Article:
Private Valentine Ayr (or Hares) was allowed to spend only two weeks with his family in Barambah when he returned from WWI i. But his family would never give up trying to connect with him for close to 100 years. His niece, Auntie Iris Glenbar, tells the story of her family's century-long odyssey and how she spent 40 years of her own life looking for her uncle; the breakthrough and what it means for the family.
Upon his return from WWI in 1918 Private Valentine Ayr, aka Valentine Hare, went back to Barambah where his family lived but was only able to stay there for two weeks. His family would lose all traces of him for close to 100 years.
In a yarn with NITV Radio, his niece, and respected elder Auntie Iris Glenbar recounts how the family tried relentlessly to reconnect with him. She spent 40 years of her own life looking for him with no clues except bits of information gleaned from conversations with her mother.
“When he returned from Egypt on a ship with a couple of other servicemen from Cherbourg, from Barambah, they were called the Boys from Barambah... He went back to Barambah with them and met up with his mum and three of his siblings and one of them was my mum.”
Auntie Iris explained that back then Cherbourg, which was called Barambah at that time, was a government-run community and Private Valentine wasn’t allowed to stay there because he was considered as a non-resident of the locality. So, they moved him on.
A breakthrough occurred in 2015 thanks to a Logan City Council project documenting the stories of Indigenous WWI servicemen and their families.
Serendipitously, Auntie Iris’s daughter was working at the Logan City Council at the time and was able to include Private Valentine's story in the research project.
Thanks to this study, historians were able to trace Private Valentine while painstakingly scouring through medical records.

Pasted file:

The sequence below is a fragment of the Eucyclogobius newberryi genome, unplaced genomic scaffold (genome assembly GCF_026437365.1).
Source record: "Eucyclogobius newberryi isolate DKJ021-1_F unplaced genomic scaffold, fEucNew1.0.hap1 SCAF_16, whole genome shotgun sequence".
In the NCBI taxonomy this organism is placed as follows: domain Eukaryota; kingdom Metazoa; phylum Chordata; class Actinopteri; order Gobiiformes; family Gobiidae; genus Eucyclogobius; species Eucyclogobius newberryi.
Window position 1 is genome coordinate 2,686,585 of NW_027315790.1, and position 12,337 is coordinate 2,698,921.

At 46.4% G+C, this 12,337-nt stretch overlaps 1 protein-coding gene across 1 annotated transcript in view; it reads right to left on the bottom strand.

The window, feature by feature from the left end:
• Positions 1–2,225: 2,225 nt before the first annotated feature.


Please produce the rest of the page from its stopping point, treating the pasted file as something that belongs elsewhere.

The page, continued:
The family’s previous attempts at finding him had been unsuccessful because like many other young men who'd enrolled in WWI he’d lied about his age. Moreover, his service records had been altered.
ANZAC Day has never been the same for the family as they now feel connected to the ANZAC story
“He was too young to enrol. Many of them were too young to enlist. His name at the time was Valentine Hares (with an S), they changed it to Hare, then Ayr. They misspelt Valentine as well. So, we couldn’t find him at all.”
Auntie Glenbar also revealed how another layer of complication to trace their relative stems from policies of forced displacement of Indigenous peoples.
“The whole story was, they forcibly removed my mum and her family amongst other families from the Burdekin River area down to the area which is now Cherbourg. And they left behind five brothers; Valentine was one of them."
“The only thing we knew, because my mum always talked about being removed from up north... I actually moved to Townsville in 1977. That same year, in 2015, I found out that that is the year that he died. 1977."
“I went back to Townsville to try to reconnect with the rest of whatever family members were remaining out there. None of the family knew where he was because of the change of his name. Nobody knew where he was.”
The breakthrough in 2015 allowed the family to learn more about Private Valentine’s service and his life after his return and they were blown away by the amount of information that had evaded them for close to a century.
“The documents that they showed me, the enlistment records and all that... I was just blown away because his handwriting was exactly the same as my mother’s writing.”
"When I saw that I couldn’t talk for a while. I said this has got to be him because his handwriting is exactly the same as my mother’s, and the family resemblance from the only photo that we got, that one photo… The War Memorial didn’t have a photograph of him."
The development allowed them to trace Private Valentine Ayr's final resting place in a cemetery where other servicemen and women are buried.
The Department of Veterans Affairs provided the family with an official plaque now adorning Private Valentine's grave. The family are now able to visit his resting place and pay their respects regularly.
Auntie Iris says that since then ANZAC Day has never been the same for them as they now feel connected to the ANZAC story.